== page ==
Much of the discussion of inequality is hindered by a failure to acknowledge that most dynamic markets (whether in sports, ideas, or commerce) are winner-take-all in structure, that the Pareto distribution is the most common outcome of competition, that constraints are universal as is disparity in capabilities and, from a public policy perspective, the tyranny of Reynold's Law: "Subsidizing the markers of status doesn’t produce the character traits that result in that status; it undermines them."
Xie defines some terms that are usually left very general and those definitions are beneficial to have. For example,
By “inequalities,” I mean differences in three major domains: resources, research outcomes, and monetary or nonmonetary rewards.Which I would summarize more generally as the study of differences in resources, outcomes, and rewards.
Here is his description of winner-takes-all;
science has attributes that resemble a “winner-takes-all” market: high visibility of top winners, a large contestant base, accumulation of advantages, absence of physical or cultural boundaries, and intense competition. Thus, many scientists feel that merely being good at their jobs is not enough. Competition is all about priority, a scientist's claim to be the first to make a big discovery.That is a fairly robust definition and pertinent in many fields far beyond the ivied walls.
Xie has a lot of good observations.
Although these features have made scientific production faster and more voluminous, they have also rendered the evaluation of scientists less substance-specific and more “numbers-based.” Scientists are increasingly likely to be judged by whatever numbers they can generate in terms of publications, citations, research grants, prestigious awards, research team size, and memberships in elite academies than by their actual scientific contributions. This tendency may have been amplified by increasing specialization, such that scientists in one specialty area find it difficult to understand content in another. University administrators, faced with uncertainties and competing demands for scarce resources, have strong incentives to use externally generated and validated indicators.Xie also raises an interesting thought experiment. If academics are so interested income and wealth inequality, how does the world of the academy stack up? Not very well. Here are the Gini numbers for research dollars.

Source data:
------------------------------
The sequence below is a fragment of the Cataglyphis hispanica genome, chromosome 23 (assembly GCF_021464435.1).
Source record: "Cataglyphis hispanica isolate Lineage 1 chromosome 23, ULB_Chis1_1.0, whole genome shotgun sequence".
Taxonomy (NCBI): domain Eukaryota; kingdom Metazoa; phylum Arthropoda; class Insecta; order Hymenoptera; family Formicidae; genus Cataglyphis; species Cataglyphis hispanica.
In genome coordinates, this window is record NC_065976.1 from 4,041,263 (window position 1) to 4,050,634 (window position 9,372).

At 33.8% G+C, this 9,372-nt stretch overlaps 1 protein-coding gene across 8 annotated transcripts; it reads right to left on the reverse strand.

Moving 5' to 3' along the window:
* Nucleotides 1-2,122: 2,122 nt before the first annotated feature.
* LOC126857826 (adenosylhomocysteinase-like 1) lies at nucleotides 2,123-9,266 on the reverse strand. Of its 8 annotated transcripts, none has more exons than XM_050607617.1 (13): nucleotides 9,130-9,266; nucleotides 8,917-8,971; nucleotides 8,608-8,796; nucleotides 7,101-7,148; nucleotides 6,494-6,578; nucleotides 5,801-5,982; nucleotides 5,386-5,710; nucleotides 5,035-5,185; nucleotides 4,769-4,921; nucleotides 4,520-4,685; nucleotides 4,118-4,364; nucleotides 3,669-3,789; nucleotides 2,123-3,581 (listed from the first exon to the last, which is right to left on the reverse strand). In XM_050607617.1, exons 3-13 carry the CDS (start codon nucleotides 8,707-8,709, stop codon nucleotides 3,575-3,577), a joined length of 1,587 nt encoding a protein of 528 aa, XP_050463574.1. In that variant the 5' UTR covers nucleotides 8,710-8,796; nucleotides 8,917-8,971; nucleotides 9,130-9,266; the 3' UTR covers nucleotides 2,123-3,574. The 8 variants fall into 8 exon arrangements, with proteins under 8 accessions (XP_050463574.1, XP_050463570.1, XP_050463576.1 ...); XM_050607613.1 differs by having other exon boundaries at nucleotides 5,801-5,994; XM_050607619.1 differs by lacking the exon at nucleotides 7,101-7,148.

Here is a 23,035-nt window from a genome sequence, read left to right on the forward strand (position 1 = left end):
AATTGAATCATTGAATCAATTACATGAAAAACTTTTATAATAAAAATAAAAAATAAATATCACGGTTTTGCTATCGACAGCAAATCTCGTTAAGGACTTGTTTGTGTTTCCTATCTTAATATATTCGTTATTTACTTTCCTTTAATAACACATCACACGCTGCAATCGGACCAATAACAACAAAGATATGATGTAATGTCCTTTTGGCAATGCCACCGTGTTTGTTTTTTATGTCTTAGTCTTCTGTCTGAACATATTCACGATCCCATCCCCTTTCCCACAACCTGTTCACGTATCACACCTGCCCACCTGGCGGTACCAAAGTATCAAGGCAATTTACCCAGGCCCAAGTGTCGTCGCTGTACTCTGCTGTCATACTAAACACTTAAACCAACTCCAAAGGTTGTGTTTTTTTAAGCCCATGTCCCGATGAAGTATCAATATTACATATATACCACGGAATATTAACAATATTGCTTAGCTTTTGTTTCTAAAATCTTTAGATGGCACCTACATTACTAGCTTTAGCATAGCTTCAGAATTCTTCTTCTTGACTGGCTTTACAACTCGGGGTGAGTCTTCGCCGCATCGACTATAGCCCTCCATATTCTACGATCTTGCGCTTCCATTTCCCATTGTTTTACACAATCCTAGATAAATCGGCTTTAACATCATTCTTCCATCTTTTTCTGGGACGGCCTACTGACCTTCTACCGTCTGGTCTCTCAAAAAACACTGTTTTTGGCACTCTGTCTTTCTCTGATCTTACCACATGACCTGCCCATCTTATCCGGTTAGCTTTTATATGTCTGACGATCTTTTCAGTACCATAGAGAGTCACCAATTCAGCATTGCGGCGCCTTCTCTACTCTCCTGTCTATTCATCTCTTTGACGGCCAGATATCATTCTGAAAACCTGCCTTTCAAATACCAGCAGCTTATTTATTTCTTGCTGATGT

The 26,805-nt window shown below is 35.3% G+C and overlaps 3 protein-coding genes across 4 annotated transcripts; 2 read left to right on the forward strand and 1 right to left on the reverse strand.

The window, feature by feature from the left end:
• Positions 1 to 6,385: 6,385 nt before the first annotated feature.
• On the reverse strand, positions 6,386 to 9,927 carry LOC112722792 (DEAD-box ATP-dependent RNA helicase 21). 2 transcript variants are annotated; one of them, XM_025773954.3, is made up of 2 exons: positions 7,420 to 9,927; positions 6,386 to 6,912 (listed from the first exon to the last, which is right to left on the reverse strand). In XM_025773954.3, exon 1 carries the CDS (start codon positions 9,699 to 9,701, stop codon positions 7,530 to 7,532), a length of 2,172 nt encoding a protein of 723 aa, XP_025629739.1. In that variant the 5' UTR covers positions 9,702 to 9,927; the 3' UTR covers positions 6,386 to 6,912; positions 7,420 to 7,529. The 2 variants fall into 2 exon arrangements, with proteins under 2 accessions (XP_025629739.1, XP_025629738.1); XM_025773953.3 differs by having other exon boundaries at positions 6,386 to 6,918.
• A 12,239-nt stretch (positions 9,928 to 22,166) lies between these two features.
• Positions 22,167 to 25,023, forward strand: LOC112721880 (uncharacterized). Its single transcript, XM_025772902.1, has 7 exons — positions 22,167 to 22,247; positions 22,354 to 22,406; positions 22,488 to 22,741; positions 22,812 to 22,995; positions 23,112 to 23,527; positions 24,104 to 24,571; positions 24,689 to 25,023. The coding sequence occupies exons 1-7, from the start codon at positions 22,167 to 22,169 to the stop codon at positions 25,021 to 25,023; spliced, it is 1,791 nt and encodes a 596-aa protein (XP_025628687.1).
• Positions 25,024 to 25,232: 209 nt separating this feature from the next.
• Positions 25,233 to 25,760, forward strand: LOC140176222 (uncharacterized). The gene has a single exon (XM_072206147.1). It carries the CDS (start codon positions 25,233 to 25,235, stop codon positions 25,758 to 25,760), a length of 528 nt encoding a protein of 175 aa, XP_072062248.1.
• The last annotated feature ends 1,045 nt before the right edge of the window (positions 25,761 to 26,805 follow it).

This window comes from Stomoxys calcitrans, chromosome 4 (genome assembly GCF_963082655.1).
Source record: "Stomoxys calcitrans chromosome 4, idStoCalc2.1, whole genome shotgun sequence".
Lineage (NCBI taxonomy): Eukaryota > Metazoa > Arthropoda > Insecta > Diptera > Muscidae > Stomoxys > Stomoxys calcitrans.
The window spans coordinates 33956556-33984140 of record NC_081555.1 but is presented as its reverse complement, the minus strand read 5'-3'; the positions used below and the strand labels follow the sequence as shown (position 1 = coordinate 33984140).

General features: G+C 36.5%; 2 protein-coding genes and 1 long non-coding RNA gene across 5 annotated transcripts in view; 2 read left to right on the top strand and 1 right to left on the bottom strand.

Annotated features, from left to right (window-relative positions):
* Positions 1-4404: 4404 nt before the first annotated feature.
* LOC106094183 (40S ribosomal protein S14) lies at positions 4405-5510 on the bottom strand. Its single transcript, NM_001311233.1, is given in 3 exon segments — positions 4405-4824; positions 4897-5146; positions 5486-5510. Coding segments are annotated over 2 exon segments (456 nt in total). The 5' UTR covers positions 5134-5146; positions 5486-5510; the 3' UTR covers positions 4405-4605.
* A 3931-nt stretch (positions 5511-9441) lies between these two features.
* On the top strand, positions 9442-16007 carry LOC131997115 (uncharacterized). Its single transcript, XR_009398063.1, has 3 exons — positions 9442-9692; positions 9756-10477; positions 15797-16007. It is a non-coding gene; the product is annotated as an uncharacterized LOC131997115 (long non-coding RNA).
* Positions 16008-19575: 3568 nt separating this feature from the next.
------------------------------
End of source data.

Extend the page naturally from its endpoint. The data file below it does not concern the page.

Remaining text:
Xie doesn't provide the numbers (they don't appear to exist) but indicates that owing to both high standard deviations in academic salaries as well as they strategic shift among universities towards a much higher percentage of low paid adjunct professors (versus full-time tenured professors) the Gini Index for professors is likely higher than that for the nation as a whole.
One is left with the impression that academics care about income inequality and wealth inequality only to the extent that it doesn't affect them. Research and income inequality in their own backyard may be much higher but as the beneficiaries of those inequalities, they are not interested in addressing that inequality.
It calls to mind that other dictum of Professor Reynolds: "I’ll believe it’s a crisis when the people who tell me it’s a crisis start acting like it’s a crisis."
The commenters over at Gini coefficient for U.S. universities by Tyler Cowen are having fun with the hypocrisy/insularity blindness of academics.